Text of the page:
7/7 Ten Years On

As a London resident, I took the 7/7 attacks personally. 

I had moved to London in 1991, during a period of intense IRA bomb attacks on London. Later in the 1990s, as the Irish Troubles moved towards their uneasy Good Friday resolution and the bombing slowed, I watched London relax, loosen its tension. 

On 7 July 2005, four bombs heading to the four compass points from the transport nexus of Kings Cross, which so many Londoners pass through each day, destroyed that. The attacks were attacks on Britain as a liberal democracy, but also on London as a messy, mongrel, cosmopolitan city. 

The responses to the bombing, and especially extraordinary acts of quiet heroism from ordinary people, showed us the best of London. 

The mayor, Ken Livingstone, by video link from Singapore, where he was fronting our 2012 Olympic bid, gave a speech which captured so well what most Londoners felt. Early in the speech, he said this:
This was not a terrorist attack against the mighty and the powerful. It was not aimed at Presidents or Prime Ministers. It was aimed at ordinary, working-class Londoners, black and white, Muslim and Christian, Hindu and Jew, young and old. It was an indiscriminate attempt to slaughter, irrespective of any considerations for age, for class, for religion, or whatever... 
And he concluded:
Finally, I wish to speak directly to those who came to London today to take life.
I know that you personally do not fear giving up your own life in order to take others - that is why you are so dangerous. But I know you fear that you may fail in your long-term objective to destroy our free society and I can show you why you will fail. 
In the days that follow look at our airports, look at our sea ports and look at our railway stations and, even after your cowardly attack, you will see that people from the rest of Britain, people from around the world will arrive in London to become Londoners and to fulfil their dreams and achieve their potential. 
They choose to come to London, as so many have come before because they come to be free, they come to live the life they choose, they come to be able to be themselves. They flee you because you tell them how they should live. They don't want that and nothing you do, however many of us you kill, will stop that flight to our city where freedom is strong and where people can live in harmony with one another. Whatever you do, however many you kill, you will fail.
7/7 helped change my attitude to the security arm of the state. As a libertarian, I had been antagonistic to all forms of policing and surveillance. I remain suspicious, but knowing how little stands between me (and my family) and terrorist attacks has led me to feel that civil liberties might not always be as important as I thought.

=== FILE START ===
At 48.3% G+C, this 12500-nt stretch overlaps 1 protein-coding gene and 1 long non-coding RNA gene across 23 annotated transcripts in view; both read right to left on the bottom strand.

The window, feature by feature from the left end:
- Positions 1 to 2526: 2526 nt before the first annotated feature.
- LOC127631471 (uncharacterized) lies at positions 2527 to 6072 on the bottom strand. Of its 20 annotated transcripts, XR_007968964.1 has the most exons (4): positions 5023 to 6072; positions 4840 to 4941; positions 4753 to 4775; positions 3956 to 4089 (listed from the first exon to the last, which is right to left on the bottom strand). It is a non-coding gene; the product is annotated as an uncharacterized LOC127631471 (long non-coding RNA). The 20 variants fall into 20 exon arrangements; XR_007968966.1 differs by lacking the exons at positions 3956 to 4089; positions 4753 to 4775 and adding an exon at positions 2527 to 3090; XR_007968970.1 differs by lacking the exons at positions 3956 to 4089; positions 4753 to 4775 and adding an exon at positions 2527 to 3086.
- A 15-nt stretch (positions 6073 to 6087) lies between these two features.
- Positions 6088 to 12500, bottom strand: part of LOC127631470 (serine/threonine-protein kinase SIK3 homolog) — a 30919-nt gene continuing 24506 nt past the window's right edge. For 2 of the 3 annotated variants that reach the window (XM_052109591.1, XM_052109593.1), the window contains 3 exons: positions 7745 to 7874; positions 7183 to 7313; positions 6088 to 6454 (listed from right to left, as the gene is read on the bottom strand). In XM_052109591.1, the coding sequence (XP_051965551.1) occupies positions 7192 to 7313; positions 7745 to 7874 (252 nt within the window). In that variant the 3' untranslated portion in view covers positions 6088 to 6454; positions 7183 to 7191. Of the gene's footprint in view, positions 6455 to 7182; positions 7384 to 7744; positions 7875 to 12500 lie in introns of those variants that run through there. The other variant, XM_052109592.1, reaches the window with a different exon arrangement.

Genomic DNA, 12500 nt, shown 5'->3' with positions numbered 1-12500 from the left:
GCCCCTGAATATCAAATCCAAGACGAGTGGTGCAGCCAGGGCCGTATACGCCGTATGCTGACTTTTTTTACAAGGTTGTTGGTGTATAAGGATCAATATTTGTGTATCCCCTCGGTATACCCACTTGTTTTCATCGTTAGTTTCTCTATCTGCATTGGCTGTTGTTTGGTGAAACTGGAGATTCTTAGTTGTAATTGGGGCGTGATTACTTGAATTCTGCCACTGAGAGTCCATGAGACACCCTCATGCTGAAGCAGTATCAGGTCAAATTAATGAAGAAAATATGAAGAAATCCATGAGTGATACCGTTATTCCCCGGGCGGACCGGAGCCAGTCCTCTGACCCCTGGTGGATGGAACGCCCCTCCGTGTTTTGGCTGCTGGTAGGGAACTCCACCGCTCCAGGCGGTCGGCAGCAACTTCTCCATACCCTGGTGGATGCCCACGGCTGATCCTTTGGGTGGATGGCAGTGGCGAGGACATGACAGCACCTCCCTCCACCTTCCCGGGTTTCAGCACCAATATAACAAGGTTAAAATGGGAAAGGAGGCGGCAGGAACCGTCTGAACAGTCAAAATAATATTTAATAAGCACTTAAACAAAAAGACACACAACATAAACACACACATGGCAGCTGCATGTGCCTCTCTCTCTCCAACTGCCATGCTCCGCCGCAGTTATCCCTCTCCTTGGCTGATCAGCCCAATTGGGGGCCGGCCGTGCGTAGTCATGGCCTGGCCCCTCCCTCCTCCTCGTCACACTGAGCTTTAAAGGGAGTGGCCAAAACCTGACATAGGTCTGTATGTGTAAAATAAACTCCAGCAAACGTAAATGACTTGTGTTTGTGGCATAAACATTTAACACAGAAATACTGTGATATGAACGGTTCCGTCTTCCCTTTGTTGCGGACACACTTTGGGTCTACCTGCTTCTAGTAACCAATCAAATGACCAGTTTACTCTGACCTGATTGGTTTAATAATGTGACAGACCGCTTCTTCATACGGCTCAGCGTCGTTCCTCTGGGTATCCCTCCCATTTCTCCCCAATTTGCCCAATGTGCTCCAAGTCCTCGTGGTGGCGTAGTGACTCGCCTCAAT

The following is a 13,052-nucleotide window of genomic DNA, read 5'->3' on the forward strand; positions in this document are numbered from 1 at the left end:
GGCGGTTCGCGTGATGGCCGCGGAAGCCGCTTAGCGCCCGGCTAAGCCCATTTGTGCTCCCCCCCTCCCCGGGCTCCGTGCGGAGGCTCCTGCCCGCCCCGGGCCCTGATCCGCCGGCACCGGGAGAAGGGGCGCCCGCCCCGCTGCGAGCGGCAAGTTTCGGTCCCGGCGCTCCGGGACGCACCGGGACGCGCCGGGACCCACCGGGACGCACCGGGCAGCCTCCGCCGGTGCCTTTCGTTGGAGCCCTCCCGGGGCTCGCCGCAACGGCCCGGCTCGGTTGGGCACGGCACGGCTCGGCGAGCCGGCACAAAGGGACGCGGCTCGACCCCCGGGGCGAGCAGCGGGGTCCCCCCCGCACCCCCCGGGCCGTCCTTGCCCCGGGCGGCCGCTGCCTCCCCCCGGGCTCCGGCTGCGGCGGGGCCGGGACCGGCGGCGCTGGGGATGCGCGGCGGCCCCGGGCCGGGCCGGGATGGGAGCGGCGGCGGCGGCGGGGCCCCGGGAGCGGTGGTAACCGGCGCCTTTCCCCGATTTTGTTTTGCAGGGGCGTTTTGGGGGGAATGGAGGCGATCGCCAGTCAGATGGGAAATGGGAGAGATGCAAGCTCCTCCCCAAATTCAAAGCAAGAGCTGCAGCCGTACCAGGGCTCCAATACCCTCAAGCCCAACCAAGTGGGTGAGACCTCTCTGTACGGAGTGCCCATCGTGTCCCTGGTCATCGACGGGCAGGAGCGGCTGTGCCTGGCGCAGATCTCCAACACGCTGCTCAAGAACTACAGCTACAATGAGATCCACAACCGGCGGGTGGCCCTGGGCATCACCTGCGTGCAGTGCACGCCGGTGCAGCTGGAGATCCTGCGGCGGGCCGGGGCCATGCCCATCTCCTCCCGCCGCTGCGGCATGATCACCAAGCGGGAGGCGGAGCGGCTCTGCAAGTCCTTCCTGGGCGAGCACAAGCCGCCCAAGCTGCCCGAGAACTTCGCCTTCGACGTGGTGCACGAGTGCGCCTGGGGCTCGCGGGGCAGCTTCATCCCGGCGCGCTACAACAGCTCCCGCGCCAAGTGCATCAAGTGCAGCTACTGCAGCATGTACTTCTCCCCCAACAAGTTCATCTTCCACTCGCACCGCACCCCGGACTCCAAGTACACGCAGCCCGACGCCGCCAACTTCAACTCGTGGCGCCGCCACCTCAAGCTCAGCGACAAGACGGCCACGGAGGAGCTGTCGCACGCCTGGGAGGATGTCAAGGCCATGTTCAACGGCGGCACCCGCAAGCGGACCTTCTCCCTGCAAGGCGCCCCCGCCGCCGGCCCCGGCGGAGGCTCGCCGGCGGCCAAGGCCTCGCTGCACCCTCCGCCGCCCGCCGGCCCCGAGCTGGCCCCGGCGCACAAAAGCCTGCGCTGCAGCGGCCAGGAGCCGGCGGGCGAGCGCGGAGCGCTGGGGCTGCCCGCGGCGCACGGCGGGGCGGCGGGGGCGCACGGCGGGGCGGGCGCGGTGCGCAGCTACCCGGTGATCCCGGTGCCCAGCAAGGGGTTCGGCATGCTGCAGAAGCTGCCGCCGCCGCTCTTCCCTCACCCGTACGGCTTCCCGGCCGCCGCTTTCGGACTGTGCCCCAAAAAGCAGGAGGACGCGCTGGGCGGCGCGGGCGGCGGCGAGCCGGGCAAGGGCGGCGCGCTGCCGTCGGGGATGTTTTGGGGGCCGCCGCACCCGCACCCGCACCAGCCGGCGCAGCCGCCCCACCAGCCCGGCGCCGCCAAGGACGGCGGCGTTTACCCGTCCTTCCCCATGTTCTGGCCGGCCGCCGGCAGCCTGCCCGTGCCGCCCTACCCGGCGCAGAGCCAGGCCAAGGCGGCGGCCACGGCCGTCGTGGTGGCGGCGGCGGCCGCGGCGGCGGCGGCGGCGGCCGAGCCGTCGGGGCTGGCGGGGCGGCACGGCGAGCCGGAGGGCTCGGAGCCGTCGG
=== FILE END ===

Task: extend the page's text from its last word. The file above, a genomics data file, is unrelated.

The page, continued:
In the days after the attacks, we saw the incompetence and casual racism that led to the killing by police of Jean Charles de Menezes, one of those people who came to London to be themselves. And we saw a liberal community that seemed to care more about his single death than the 52 killed by the terrorists.

We saw even the Sun newspaper acknowledging the multicultural, multi-faith reality of the victims, with the face of Shahara Islam being one of the iconic symbols of the awful attack. And we saw bigots calling for and carrying out revenge attacks on ordinary Muslims, or on people they thought might be Muslims.

I had only recently started blogging, and the politics of these contradiction helped define the project of this blog. The religiously rooted fascist, anti-human, anti-democratic, anti-urban and anti-multicultural ideology behind the 7/7 attacks needs to be fought literally, but it also needs to be fought politically.

And sometimes the hardest and most important political struggle is not with the jihadi fascists themselves, but with the varieties of leftist, liberal and "realist" thought which explain away, apologise for, negotatiate with or accommodate to terrorist ideology.

We need a politics that defends what the terrorists sought to destroy, that celebrates our profane freedoms. A politics that brings communities together around our common stake in the future and our children's future. A politics that neither rushes to blame the other, nor attempts to explain away evil through moral relativism or vulgar materialism. A politics that sees the moral outrage in terrorism, but also understands the need to analyse the context in which terror thrives. A politics that takes seriously the open question of how much freedom can we let go of in order to defend freedom. In short, a difficult politics.


Further reading: My first anniversary blogpost, including links to all of my early 7/7 posts. 


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